Nuclear power plant
Varash, Rivne Oblast, Ukraine
Number of Reactors
Unit 1: 1980, Unit 2: 1981, Unit 3: 1986, Unit 4: 2004
Owner and Operator
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The Rivne nuclear power plant (NPP), also called the Rovno NPP, is located near Varash in Rivne Oblast and is the biggest power station in western Ukraine. It is also the oldest among the four active NPPs operated by Ukraine’s state-owned nuclear energy generating company, Energoatom.
The 2.8GW power station houses four Russian-designed pressurised water reactors (PWRs), of which the first three units were commissioned between 1980 and 1986 when Ukraine was part of the former Soviet Union. The last unit was commissioned in 2004.
Rivne NPP supplied more than 15,796 gigawatt-hours (GWh) of electricity to the Ukrainian national grid in 2020.
In December 2010, the State Nuclear Regulatory Inspectorate of Ukraine (SNRIU) approved the lifetime extension of the first two 440MW power units of the NPP until December 2030 and December 2031, respectively.
It also issued a licence in July 2018 to extend the operating life of the 1,000MW Rivne-3 unit until December 2037. The initial design life of the 1,000MW Rivne-4 unit expires in December 2035.
Location and site details
The Rivne NPP is located on the bank of the Styr River, 3km east of Varash (formerly called Kuznetsovsk), at the border of the Rivne and Volyn regions in western Ukraine.
The district centre of Vladimirets lies 20km to the north-east and the Kyiv-Kovel highway is located 20km south of the plant site.
Construction of the Rivne NPP
The design of the Rivne NPP, initially called the West-Ukraine NPP project, began in 1971, while construction works started in 1973.
The first two power units, with VVER-440 reactors, were brought online in 1980 and 1981, respectively, while Unit 3, with a VVER-1000 reactor, was commissioned in 1986. Rivne was the first Ukrainian NPP to use VVER-440 reactors.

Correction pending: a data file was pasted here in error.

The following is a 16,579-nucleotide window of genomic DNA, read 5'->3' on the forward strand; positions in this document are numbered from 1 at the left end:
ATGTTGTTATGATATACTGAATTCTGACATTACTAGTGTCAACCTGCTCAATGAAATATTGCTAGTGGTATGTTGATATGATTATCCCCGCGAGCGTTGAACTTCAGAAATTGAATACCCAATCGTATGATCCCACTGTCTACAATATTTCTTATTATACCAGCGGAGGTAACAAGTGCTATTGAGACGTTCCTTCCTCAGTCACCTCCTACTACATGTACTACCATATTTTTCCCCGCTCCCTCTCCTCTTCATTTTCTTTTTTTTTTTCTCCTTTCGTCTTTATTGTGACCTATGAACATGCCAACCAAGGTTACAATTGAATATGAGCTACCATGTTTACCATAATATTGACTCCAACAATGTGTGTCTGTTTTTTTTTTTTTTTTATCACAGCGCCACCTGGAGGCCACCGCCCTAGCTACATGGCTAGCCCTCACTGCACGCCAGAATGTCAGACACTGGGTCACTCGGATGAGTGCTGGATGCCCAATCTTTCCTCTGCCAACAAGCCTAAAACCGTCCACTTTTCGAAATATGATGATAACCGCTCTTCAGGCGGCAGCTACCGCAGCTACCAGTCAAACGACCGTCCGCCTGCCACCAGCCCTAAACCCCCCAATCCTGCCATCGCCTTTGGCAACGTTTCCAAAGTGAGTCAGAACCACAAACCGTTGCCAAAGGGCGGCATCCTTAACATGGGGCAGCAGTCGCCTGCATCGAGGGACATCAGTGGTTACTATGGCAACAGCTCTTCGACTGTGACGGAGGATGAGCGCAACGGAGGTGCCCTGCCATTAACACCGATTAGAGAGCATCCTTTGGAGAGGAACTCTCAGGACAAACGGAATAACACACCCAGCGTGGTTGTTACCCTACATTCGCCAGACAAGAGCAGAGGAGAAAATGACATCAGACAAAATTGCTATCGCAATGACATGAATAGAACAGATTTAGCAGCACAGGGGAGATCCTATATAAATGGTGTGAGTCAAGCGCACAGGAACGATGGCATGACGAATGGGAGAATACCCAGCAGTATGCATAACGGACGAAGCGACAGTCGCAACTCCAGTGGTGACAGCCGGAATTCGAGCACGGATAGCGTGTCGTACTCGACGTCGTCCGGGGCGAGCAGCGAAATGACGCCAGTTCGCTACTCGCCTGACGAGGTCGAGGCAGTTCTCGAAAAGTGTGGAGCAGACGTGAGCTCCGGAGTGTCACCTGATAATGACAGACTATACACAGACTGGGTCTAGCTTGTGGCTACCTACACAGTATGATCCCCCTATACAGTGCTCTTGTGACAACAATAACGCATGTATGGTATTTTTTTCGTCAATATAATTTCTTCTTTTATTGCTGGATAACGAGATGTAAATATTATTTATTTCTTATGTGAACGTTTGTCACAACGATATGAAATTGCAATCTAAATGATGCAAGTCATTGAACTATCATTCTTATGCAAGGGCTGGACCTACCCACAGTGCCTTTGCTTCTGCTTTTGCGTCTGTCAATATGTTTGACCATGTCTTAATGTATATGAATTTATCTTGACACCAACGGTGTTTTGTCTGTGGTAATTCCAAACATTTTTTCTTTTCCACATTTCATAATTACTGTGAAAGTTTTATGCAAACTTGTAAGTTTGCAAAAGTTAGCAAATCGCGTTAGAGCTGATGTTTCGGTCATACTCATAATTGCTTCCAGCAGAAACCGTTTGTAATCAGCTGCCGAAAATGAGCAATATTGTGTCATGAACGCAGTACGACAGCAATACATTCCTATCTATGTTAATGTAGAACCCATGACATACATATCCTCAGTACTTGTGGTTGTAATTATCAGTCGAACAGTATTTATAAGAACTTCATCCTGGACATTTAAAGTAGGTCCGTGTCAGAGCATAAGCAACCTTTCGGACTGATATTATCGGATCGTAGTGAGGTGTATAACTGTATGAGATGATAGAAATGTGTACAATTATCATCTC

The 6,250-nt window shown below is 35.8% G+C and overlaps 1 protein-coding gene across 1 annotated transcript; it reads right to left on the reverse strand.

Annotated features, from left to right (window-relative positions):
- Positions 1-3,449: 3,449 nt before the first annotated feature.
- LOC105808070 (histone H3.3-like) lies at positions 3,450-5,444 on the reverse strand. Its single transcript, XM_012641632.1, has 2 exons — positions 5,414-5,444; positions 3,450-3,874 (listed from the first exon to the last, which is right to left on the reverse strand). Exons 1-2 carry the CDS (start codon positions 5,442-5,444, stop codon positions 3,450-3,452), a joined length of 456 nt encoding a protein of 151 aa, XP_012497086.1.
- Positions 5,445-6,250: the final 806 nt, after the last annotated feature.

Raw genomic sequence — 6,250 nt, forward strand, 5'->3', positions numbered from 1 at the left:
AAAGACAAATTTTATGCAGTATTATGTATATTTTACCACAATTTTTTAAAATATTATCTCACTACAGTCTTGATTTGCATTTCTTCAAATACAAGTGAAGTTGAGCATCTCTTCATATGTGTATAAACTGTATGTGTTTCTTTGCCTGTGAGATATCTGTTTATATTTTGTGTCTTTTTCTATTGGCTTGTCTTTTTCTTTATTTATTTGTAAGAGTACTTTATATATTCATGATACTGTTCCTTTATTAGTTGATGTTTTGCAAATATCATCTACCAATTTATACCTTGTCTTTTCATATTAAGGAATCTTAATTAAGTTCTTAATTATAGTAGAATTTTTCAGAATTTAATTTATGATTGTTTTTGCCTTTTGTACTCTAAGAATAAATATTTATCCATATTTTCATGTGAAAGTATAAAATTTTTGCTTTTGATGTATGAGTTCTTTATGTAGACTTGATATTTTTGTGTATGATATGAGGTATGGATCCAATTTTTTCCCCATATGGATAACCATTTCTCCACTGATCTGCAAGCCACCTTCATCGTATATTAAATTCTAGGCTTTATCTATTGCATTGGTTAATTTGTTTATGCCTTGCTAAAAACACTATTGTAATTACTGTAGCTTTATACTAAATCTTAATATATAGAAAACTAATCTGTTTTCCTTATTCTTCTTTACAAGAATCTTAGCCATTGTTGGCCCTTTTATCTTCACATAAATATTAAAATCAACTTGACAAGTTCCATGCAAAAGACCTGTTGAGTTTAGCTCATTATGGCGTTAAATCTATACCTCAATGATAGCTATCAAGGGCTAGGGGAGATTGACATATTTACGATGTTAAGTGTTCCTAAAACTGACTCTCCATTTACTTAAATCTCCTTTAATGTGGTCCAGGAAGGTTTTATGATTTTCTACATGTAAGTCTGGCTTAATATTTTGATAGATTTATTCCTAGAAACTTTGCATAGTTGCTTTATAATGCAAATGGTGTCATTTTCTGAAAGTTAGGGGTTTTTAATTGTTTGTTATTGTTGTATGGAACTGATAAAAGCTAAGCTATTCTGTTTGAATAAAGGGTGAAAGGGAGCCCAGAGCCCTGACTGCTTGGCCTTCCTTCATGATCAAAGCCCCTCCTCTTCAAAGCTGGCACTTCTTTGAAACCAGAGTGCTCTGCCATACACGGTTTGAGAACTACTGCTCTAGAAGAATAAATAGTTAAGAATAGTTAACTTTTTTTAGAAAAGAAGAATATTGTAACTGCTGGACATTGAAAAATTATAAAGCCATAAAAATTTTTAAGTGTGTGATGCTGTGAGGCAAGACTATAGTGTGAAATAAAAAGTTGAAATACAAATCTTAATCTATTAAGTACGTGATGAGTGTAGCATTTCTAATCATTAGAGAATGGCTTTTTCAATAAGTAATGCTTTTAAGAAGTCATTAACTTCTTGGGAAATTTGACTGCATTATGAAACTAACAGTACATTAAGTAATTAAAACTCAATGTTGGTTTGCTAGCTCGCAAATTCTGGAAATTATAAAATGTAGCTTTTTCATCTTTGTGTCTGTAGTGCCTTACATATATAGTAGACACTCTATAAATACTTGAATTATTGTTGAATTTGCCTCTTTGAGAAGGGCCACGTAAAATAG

Construction of Unit 4, with another VVER-1000 reactor, was suspended in 1990 due to the moratorium on the construction and commissioning of new nuclear reactors in Ukraine following the Chernobyl NPP disaster in 1986.
Work on the fourth unit resumed after the moratorium was lifted in 1993. Rivne-4 was connected to the grid in October 2004, and commercial operations started in April 2006.
Rivne nuclear power plant make-up
Units 1 and 2 of the Rivne nuclear power plant comprise two water-cooled water-moderated VVER-440 (V-213) reactors in separate buildings, along with a K-220-44 steam turbine and TVV-220-2AUZ generator in a common turbine building.
Each VVER-440 reactor of the NPP features six coolant loops, with each loop consisting of reactor coolant piping, GTsN-317 main coolant pump and PGV-213 steam generator.
Units 3 and 4 are each equipped with a VVER-1000 (V-320) reactor, with four coolant loops and horizontal steam generators, as well as a K-1000-60/3000 steam turbine paired with a TVV-1000-2UZ generator. Each unit has its own reactor and turbine buildings.
The design of the VVER-1000 reactors used at Rivne is similar to that of the six units operating at Zaporizhzhya, Europe’s biggest NPP, which is located in Energodar, Ukraine.
The reactor core of each of the four VVER power units at Rivne is placed within a steel pressure vessel with 20cm-thick walls. Each pressure vessel is enclosed within a steel reinforced concrete containment building.
Cooling infrastructure of Rivne nuclear power plant